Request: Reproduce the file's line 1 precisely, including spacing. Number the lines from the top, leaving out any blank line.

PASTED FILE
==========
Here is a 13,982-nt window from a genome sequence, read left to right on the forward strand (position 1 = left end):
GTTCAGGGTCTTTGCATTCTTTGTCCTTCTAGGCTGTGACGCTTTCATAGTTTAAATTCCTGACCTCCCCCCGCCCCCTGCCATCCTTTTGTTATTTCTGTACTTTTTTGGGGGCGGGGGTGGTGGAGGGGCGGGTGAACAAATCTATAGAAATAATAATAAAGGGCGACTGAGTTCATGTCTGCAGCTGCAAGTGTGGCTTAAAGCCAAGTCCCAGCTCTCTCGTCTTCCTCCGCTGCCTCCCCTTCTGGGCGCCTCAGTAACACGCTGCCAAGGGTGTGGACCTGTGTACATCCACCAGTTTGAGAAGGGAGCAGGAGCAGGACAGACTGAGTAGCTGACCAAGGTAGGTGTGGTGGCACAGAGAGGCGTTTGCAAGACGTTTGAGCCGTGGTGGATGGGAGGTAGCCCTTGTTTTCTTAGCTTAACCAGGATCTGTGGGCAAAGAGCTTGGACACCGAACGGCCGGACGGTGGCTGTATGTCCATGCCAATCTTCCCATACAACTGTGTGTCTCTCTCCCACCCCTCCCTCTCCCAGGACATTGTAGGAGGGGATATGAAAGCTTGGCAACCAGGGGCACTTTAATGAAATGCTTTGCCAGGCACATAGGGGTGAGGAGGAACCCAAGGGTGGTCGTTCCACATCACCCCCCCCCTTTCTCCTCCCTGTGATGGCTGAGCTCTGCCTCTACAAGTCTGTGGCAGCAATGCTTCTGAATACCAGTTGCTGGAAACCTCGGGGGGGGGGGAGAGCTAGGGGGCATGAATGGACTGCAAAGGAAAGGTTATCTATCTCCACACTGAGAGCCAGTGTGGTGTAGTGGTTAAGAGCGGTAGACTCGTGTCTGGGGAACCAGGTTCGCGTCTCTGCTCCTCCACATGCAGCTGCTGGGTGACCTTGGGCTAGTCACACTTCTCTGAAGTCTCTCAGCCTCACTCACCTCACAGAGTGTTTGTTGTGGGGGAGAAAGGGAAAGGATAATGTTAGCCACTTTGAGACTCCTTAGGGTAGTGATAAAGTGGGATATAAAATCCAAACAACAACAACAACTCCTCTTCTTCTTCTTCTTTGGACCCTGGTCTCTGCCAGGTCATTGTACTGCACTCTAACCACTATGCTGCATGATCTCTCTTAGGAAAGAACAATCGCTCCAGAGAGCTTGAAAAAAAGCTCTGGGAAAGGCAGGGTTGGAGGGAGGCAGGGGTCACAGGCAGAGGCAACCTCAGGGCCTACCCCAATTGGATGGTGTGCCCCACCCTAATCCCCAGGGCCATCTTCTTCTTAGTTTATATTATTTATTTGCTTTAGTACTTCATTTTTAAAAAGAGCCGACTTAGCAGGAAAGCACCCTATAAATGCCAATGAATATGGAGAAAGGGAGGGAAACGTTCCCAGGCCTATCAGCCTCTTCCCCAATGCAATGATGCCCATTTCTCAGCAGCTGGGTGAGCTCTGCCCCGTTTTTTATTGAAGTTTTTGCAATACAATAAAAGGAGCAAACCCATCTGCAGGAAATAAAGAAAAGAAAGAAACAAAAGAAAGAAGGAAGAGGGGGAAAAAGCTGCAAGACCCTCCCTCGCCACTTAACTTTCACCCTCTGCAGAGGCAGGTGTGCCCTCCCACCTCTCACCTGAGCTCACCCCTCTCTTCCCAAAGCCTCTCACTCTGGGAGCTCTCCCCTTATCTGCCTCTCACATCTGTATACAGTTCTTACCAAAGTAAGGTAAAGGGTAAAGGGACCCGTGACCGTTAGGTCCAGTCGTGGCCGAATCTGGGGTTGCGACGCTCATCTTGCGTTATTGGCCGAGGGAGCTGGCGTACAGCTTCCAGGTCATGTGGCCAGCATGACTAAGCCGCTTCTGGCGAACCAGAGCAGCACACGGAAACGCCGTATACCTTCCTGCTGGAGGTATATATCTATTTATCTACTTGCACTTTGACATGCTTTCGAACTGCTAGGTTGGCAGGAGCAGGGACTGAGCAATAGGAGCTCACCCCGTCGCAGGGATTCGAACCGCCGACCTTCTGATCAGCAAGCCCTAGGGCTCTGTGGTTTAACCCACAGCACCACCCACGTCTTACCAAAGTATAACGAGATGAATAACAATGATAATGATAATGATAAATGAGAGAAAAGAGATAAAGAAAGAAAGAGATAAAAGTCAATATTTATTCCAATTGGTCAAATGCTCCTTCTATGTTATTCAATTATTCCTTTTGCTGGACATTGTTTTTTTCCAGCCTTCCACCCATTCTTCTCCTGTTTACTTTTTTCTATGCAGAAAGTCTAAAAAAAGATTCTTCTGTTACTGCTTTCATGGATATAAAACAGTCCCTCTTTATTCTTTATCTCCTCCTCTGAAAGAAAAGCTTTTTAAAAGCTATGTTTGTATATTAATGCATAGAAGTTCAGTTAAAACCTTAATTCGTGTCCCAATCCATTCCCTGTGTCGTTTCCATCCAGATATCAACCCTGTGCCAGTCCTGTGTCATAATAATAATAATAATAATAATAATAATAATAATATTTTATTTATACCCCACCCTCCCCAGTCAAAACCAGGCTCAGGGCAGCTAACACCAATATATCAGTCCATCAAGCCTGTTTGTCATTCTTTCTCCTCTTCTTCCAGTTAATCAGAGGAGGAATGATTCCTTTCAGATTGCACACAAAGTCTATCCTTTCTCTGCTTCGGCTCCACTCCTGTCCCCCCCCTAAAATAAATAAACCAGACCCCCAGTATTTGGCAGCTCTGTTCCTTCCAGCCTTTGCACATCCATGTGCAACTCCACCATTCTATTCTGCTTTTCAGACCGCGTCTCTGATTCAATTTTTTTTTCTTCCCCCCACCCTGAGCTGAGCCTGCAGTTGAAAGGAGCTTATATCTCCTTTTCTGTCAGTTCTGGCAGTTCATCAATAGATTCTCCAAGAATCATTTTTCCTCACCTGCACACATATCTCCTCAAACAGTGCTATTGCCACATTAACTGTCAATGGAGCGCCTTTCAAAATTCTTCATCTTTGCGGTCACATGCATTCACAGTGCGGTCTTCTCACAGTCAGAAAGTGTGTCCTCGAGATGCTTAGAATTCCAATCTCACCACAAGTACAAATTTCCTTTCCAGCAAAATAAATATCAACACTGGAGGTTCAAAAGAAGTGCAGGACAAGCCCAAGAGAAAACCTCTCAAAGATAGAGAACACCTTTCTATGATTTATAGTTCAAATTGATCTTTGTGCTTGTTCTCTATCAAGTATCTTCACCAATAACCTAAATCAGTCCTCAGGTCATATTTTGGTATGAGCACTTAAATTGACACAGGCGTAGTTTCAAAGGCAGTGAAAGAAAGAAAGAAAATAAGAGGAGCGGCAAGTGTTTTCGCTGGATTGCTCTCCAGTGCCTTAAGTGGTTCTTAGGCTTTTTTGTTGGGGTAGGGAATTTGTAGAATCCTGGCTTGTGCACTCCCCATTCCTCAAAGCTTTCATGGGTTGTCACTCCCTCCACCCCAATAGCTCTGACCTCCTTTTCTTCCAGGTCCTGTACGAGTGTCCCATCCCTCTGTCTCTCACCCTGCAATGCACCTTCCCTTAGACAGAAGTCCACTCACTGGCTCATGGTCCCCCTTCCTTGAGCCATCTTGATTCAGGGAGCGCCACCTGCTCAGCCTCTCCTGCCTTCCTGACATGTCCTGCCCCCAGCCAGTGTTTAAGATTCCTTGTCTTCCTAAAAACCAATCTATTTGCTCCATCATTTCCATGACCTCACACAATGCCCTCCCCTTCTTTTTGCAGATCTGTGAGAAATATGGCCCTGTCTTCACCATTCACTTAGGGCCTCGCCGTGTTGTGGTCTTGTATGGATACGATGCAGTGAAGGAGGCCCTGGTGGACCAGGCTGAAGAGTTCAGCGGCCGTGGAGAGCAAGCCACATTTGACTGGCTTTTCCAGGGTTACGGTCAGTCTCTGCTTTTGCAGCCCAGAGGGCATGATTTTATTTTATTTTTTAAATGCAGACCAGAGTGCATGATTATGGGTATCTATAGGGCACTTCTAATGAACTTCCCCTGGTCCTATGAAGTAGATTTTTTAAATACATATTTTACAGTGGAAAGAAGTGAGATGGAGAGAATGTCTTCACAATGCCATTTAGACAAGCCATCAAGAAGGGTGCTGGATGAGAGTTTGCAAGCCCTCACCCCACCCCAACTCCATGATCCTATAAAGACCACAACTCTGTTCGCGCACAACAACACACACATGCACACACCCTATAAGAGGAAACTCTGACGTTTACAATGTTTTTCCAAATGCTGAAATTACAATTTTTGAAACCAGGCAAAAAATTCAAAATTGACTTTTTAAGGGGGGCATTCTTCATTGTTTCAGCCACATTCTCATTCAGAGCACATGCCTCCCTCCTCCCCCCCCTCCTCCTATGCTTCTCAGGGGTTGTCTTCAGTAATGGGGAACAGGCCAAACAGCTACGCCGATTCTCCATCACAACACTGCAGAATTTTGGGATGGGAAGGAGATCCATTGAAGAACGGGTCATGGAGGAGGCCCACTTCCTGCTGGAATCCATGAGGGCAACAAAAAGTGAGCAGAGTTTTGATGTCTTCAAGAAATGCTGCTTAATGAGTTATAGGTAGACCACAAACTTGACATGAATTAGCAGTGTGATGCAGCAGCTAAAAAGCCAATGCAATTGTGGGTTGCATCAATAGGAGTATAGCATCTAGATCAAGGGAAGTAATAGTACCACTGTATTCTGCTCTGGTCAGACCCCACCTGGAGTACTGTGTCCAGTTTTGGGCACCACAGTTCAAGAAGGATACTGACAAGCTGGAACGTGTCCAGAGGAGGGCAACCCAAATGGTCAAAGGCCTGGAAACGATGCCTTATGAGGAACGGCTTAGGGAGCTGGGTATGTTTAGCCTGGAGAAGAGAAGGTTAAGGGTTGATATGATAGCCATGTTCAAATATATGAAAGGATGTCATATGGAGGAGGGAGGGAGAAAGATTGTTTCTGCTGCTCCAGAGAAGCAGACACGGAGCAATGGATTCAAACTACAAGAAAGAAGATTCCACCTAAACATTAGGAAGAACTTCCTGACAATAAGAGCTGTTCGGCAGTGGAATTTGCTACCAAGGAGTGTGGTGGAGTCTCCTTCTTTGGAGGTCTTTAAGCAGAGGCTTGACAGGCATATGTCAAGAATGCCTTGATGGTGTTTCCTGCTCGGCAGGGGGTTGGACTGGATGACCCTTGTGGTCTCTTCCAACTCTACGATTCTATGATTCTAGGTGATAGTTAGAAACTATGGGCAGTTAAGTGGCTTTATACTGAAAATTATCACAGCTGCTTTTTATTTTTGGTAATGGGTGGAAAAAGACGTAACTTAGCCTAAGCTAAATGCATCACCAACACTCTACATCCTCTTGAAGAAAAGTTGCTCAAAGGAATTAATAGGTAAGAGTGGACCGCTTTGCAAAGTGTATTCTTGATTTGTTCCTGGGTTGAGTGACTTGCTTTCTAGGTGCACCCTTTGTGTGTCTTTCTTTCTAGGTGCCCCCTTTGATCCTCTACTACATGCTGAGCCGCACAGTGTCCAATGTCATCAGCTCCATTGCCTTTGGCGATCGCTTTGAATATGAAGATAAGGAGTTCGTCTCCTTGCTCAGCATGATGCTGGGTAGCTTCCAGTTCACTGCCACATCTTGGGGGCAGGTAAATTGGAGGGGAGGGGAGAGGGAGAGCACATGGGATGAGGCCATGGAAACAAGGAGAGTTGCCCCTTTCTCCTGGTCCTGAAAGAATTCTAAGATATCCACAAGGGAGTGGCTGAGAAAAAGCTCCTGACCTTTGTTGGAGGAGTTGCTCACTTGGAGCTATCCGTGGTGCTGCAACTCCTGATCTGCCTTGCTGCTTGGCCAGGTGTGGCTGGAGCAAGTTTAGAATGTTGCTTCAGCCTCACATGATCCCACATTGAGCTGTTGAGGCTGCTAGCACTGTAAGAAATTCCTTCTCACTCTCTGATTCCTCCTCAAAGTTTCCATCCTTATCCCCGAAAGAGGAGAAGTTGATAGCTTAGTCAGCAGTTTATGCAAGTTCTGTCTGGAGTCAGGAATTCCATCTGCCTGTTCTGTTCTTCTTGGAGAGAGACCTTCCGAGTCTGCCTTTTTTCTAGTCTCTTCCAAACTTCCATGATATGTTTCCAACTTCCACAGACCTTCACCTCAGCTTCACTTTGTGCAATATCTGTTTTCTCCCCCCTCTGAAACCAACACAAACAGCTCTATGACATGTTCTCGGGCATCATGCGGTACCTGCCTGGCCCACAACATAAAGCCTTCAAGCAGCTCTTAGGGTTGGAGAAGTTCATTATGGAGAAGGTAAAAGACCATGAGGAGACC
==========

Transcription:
Here is a 13,982-nt window from a genome sequence, read left to right on the forward strand (position 1 = left end):